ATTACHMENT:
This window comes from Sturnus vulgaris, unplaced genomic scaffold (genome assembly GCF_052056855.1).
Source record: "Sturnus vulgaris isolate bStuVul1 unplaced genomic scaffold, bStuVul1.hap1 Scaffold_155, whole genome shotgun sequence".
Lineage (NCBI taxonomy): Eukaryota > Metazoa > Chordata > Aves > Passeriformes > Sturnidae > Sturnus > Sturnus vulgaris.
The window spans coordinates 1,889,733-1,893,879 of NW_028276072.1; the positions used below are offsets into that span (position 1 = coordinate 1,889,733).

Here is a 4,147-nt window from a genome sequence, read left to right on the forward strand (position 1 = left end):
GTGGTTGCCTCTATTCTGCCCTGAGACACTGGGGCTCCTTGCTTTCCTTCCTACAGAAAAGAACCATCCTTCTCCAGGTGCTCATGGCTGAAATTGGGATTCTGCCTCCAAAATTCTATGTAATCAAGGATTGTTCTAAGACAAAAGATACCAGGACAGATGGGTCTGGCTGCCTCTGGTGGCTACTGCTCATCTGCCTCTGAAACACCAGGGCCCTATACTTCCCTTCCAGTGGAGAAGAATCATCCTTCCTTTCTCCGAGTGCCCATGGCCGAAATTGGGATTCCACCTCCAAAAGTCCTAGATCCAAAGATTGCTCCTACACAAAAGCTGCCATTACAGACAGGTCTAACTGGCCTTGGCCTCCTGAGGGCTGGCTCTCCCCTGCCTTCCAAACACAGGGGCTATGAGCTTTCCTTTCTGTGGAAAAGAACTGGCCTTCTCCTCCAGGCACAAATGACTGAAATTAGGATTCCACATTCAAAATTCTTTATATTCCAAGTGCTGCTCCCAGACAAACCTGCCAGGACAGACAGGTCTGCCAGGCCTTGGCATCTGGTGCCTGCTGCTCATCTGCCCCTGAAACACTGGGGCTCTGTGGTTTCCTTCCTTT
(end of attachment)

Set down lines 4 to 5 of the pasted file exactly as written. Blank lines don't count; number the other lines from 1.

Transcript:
The window spans coordinates 1,889,733-1,893,879 of NW_028276072.1; the positions used below are offsets into that span (position 1 = coordinate 1,889,733).

Here is a 4,147-nt window from a genome sequence, read left to right on the forward strand (position 1 = left end):